The NDP has surprised me as well. When they formed the official opposition in the last election, I was wondering if they would be a one-shot wonder and find them themselves relegated back to their traditional third place status after the next election. They seem to be holding onto their support in Québec and building modestly in other areas, that they may even form government after the next election. I support the federal daycare program being proposed by the NDP and find it ironic that the Liberals would have the nerve to criticize it. The Libs ran every campaign since 1993 promising to bring in a universal daycare program and never brought in a single space during their entire thirteen years in power. I also don't support the NDP position that a Québec referendum would only require 50% +1 in order to separate from the country. I lived through the last referendum in 1995 where they very nearly reached that number, failing by less than one per cent. Although separatism isn't a big issue on the agenda right now, it may not always be that way, and the NDP promise may reignite the debate. I also find Mulcair has been somewhat vague on balancing the budget. At least the Liberals are upfront and saying they will run a deficit. I need to look over the platform more closely (I'm also not opposed to running a small deficit in order to preserve programs and services). I also find Mulcair is a little cagey on how he will appeal to the environmentalists in his party in regulating the oil sands, when there are a number of party members who only see shutting them down as a viable option. If he can at least bring back the environmental assessments to new projects that the Conservatives scrapped it would be a good start.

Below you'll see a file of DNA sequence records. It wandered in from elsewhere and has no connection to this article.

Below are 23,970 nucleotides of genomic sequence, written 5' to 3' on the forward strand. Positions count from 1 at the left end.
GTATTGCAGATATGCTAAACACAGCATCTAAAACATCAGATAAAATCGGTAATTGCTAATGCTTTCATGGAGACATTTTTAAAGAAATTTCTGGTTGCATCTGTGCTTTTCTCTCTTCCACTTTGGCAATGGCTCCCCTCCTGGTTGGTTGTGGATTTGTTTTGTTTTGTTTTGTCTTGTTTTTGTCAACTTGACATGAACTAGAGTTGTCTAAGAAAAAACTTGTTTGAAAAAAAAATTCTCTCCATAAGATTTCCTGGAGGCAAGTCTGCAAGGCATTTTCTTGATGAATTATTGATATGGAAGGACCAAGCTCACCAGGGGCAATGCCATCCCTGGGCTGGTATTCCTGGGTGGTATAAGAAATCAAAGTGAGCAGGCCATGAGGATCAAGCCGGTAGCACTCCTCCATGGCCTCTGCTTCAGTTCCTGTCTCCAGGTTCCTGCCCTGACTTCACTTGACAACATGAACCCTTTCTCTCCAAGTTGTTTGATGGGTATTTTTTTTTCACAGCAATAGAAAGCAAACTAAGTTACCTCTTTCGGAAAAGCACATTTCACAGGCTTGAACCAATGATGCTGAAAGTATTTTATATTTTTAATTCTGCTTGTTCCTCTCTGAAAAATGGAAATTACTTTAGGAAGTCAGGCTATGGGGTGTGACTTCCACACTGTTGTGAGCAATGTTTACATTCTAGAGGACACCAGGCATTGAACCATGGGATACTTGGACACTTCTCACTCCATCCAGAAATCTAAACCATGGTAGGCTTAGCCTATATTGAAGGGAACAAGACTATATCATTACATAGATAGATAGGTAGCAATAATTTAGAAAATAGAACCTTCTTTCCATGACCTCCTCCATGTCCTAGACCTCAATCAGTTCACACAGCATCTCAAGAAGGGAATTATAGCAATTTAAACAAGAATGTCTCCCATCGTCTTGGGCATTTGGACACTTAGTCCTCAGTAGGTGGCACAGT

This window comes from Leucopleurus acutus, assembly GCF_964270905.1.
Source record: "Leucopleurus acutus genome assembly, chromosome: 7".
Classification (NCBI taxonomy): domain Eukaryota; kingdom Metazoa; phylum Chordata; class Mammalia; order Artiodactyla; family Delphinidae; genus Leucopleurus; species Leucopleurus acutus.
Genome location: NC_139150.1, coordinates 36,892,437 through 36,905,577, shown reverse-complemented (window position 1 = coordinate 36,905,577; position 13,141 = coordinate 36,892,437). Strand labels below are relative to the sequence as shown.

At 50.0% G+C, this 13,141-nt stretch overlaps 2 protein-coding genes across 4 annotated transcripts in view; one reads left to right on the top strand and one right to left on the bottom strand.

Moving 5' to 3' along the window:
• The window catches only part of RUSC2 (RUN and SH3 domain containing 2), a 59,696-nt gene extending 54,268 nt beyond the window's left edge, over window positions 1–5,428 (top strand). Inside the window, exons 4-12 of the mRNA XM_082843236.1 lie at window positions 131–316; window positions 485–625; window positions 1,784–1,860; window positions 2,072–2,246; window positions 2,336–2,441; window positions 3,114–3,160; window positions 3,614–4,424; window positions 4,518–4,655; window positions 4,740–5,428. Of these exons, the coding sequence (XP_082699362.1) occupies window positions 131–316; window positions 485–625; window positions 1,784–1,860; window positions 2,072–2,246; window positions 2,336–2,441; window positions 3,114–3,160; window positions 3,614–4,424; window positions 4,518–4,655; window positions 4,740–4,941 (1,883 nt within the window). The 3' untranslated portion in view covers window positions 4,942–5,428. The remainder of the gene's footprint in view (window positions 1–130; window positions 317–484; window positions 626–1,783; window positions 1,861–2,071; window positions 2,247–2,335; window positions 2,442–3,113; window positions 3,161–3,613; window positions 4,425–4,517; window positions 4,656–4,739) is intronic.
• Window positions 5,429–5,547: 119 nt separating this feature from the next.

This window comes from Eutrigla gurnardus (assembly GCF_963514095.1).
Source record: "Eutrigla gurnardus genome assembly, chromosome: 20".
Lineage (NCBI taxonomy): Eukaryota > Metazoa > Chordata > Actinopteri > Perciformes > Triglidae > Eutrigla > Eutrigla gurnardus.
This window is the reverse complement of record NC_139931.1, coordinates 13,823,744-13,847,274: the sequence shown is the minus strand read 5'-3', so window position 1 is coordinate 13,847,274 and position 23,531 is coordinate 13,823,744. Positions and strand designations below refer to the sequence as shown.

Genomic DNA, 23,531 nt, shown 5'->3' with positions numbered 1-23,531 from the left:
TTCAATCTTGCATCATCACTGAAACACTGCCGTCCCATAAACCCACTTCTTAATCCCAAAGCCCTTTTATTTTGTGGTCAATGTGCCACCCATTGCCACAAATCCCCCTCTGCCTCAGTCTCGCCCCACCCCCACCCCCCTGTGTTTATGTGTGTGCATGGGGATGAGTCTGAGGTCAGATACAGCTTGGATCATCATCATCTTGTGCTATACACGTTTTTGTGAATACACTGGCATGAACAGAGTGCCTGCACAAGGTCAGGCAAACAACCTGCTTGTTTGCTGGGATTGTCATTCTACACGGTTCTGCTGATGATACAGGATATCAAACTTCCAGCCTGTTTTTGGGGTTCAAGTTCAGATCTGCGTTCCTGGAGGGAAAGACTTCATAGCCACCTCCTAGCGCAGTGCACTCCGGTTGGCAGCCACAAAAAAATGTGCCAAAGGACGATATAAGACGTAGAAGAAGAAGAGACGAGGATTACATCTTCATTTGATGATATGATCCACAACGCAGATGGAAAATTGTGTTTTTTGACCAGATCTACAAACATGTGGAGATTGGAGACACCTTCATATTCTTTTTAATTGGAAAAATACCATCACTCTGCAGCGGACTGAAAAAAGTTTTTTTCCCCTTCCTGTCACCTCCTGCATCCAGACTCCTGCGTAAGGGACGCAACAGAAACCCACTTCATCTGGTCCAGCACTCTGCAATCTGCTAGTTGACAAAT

I think the election victory might come down to the undecided voters. My feeling on this is that many of these people are likely vacillating between the Liberals and the NDP. The Conservatives have their core support but I don't think there is much more room for them to expand their base. I think a lot of Canadians are still unsure about the Liberals or the NDP, but they want desperately to get rid of Harper. The other significant factor in close races is which party is most organized at getting their supporters out to the polls on voting day.

    It's also possible that no party will pull ahead and this three way race will continue right up until election day, and we'll have a minority... something for a government. Then we might have to consider the possibility of the formation of a coalition government. Interesting times!

    Questions to consider (or ignore, say whatever you want)

    So how do you feel about the election so far?
    Has any party exceeded your expectations or disappointed you?
    How do you rate the performance of the leaders?
    Are there any campaign platforms you find appealing or bogus?
    What are the most important issues? Has any party addressed them to your satisfaction?
    Any predictions for election day?
    Last edited by Starrunner; 22-Sep-2015 at 01:28.

  2. #2


    I am undecided still. I would vote conservative if they had a different leader. Any party beside the cons winning means most of the power will be held by MPs from Quebec and Ontario who would gladly screw Alberta over.

    I live in Harper's riding so my vote matters very little; the party you vote for does not even get the $1.50 per vote anymore.

  3. #3


    Quote Originally Posted by WildRoseBaby View Post
    I am undecided still. I would vote conservative if they had a different leader. Any party beside the cons winning means most of the power will be held by MPs from Quebec and Ontario who would gladly screw Alberta over.

    I live in Harper's riding so my vote matters very little; the party you vote for does not even get the $1.50 per vote anymore.
    Yeah, Harper is not exactly the cuddliest leader we've ever had.